Democrats have been loudly clamoring for an end to the Electoral College for the last two decades.
Their demands began in earnest when Republican George W. Bush defeated Democrat Al Gore in the 2000 election. That was the first time since 1888 that the winner of the Electoral College lost the popular vote.
Since then, the cries to abolish the Electoral College have grown only more shrill — especially following President Donald Trump’s win in 2016 over Hillary Clinton, despite losing the popular vote.
For example, just this week, CNN’s Don Lemon was caught saying we need to “blow up the entire system” should the Senate confirm Trump’s forthcoming nomination to the Supreme Court to fill the vacancy left by the death of Justice Ruth Bader Ginsburg.
A key step in blowing up the system, Lemon said, was “to get rid of the Electoral College … because the minority in this country decides who the judges are and they decide who the president is. Is that — is that fair?”
What do voters think?
Today’s attacks on the system established by the Founding Fathers are not new or unique. But are they working?
According to a poll published by Gallup on Thursday, they seem to be.
Gallup asked voters if they would prefer to amend the Constitution and select the president by popular vote or keep the current Electoral College, 61% of Americans said they would prefer electing the president via popular vote. Just 38% want to keep the current system.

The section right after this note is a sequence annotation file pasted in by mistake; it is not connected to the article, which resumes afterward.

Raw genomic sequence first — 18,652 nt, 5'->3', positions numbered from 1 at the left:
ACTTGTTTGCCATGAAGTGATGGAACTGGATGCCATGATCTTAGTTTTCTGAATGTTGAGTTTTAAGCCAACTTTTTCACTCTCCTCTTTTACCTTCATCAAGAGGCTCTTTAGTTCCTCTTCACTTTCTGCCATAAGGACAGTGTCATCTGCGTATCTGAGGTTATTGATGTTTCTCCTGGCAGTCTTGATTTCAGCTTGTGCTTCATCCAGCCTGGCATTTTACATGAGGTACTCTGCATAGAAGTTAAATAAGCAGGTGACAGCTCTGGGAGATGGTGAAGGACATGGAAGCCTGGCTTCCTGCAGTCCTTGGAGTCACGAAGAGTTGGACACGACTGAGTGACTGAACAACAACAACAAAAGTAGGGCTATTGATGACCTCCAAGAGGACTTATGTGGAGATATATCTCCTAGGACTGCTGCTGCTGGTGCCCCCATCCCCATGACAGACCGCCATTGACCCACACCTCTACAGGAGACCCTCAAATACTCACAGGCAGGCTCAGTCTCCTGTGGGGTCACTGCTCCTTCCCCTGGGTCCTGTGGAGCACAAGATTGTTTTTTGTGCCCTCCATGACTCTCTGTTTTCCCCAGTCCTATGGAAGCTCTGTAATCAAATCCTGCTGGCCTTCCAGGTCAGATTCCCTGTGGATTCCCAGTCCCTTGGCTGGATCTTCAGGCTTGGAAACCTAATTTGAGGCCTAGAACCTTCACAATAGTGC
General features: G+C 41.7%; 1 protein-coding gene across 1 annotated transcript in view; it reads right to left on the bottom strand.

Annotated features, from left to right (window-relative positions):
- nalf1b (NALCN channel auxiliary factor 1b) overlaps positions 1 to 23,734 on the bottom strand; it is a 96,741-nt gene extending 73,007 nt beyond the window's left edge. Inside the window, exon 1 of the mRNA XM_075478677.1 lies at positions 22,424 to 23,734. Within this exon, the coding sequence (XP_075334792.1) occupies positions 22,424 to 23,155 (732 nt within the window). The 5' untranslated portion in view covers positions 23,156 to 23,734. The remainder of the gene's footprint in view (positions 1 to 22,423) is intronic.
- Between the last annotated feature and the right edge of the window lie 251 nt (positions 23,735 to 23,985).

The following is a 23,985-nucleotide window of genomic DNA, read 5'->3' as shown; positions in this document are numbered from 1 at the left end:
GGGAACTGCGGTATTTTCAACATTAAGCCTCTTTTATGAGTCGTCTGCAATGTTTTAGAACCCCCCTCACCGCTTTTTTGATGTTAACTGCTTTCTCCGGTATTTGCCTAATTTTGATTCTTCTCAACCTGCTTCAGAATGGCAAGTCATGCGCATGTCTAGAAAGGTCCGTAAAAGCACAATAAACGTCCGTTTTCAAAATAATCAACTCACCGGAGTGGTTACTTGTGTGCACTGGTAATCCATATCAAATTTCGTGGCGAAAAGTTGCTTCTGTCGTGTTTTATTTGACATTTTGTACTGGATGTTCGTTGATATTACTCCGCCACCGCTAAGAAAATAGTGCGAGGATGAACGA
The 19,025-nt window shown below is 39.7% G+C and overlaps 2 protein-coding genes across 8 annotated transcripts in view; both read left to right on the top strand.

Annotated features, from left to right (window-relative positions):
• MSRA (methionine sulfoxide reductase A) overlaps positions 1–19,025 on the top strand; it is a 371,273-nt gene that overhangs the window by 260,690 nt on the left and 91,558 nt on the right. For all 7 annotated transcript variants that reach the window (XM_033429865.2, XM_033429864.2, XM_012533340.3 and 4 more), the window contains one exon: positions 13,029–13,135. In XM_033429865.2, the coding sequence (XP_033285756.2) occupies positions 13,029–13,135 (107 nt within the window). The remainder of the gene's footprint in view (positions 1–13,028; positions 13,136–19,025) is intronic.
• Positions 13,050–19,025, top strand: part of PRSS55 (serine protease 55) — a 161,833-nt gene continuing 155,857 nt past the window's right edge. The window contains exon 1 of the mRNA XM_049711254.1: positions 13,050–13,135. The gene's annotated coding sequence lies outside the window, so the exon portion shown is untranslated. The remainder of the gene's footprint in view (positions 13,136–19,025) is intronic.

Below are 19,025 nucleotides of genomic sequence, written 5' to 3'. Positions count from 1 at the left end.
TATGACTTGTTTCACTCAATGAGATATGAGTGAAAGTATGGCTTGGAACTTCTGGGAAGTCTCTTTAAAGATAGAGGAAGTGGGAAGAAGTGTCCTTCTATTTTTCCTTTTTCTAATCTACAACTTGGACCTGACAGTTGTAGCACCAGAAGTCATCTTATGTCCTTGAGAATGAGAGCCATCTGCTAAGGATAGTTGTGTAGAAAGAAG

A vast majority of Democrats (89%) and a strong majority of independents (68%) backed the popular vote, while just 23% of Republicans felt the same.
Though the current support for the popular vote is not an all-time high for the Gallup poll — 62% of Americans in 2011 held that view — it is reflective of the growing movement to jettison the Electoral College since President Trump’s victory four years ago. In 2016, 49% of voters wanted to move to the popular vote, while 47% supported the system we have today. In 2019, those numbers jumped to 55% and 43%, respectively.
Broken down by party, the GOP has consistently been less supportive of the popular vote than Democrats.
In 2000, 42% of Republicans supported moving to the popular vote, and 74% of Democrats said the same.
By 2011, the share of Republicans feeling that way had jumped 11 points to 53%, while Democrats had dropped 3 points to 71%.
In 2016, GOP support for the popular vote plummeted to 17%, while Democrats increased to 81%.